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Norwegian Festival Shows Off The Musicality Of Ice

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Norwegian Festival Shows Off The Musicality Of Ice

Europe

Norwegian Festival Shows Off The Musicality Of Ice

Norwegian Festival Shows Off The Musicality Of Ice

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  • Transcript

At the annual festival in the village of Geilo, the musical instruments are made of ice — along with other natural materials like birch wood or slate.

STEVE INSKEEP, HOST:

Norwegians were already putting their ice to the test this past weekend.

(SOUNDBITE OF ICE HORNS)

RENEE MONTAGNE, HOST:

We're hearing sounds of the annual Ice Music Festival, as they echoed off the mountains near the village of Geilo. A composer from that village, Terje Isungset, is behind that festival.

INSKEEP: And when we say ice music, we do not mean music to figure skate by. We mean music made on instruments constructed of ice, along other natural materials like birch wood or slate.

TERJE ISUNGSET: To get a piece of ice to sound well or to kind of sing is really difficult. But, first of all, you have to find the ice that is good.

(SOUNDBITE OF MUSIC)

MONTAGNE: The composer says man-made ice doesn't work.

(SOUNDBITE OF MACHINERY)

MONTAGNE: But the right natural ice can sing when carved into instruments by the musician's American collaborator Bill Covitz.

BILL COVITZ: The majority of the ice that we use comes from the lakes around and we have to go up by snowmobile. And we have to shovel snow off of lakes and use chain saws and cut the ice out, pull it out and bring it back to the venue here in Geilo.

(SOUNDBITE OF SPLASHING)

INSKEEP: Covitz carves everything from marimbas and chimes to intricately sculpted ice cellos and even ice horns.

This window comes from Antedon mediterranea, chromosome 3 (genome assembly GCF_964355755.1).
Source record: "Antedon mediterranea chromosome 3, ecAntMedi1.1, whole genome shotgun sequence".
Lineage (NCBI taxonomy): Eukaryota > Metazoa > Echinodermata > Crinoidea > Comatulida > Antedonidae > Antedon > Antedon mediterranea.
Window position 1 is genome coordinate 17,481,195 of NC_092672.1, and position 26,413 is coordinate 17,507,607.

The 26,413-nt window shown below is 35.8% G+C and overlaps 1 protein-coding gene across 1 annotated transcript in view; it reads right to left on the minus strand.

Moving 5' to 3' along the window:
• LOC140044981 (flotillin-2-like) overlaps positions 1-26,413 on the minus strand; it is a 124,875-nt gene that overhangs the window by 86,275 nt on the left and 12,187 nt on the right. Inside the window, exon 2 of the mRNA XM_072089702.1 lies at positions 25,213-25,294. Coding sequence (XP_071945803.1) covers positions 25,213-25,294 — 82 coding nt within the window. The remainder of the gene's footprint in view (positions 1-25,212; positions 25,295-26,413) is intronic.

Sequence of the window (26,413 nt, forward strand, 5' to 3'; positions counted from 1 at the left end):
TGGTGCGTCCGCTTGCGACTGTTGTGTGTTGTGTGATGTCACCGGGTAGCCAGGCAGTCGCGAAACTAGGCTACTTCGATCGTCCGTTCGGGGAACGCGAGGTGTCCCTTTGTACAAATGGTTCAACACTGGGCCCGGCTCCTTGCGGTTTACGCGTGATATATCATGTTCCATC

(SOUNDBITE OF MUSIC)

INSKEEP: Tuning is a particular challenge.

(SOUNDBITE OF MUSIC)

COVITZ: I help them kind of tune it but it's their ear. I try to bend the ice, or turn the ice, or make it thin, or make it narrow or wider. And it changes so easily and so dramatically with just slight changes.

MONTAGNE: And Terje Isungset says keeping ice instruments in tune isn't easy.

ISUNGSET: If it's below zero, it's normally no big problem, you know. But you have plus-degrees and it starts melting, we are in trouble. Then the instruments stop sounding, quite quickly.

INSKEEP: And the art of ice music becomes even more complicated when designing a wind instrument.

ISUNGSET: Because if you play an ice horn then it will gradually melt inside, because you put warm air into it and then the phonology changes.

(SOUNDBITE OF MUSIC)

MONTAGNE: So ice musicians must be able to improvise.

ISUNGSET: You cannot go on stage and expect a certain sound. You have to play with the sound that instrument actually can make. And then try to create good music out of this.

(SOUNDBITE OF MUSIC, "A GLIMPSE OF LIGHT")

INSKEEP: That's "A Glimpse of Light," one of the pieces performed at this year's Ice Music Festival in Geilo, Norway. Give a listen before it melts.

(SOUNDBITE OF MUSIC, "A GLIMPSE OF LIGHT")

INSKEEP: It's MORNING EDITION from NPR News. I'm Steve Inskeep.

MONTAGNE: And I'm Renee Montagne.

(SOUNDBITE OF MUSIC, "A GLIMPSE OF LIGHT")

UNIDENTIFIED WOMAN: (Singing in foreign language)

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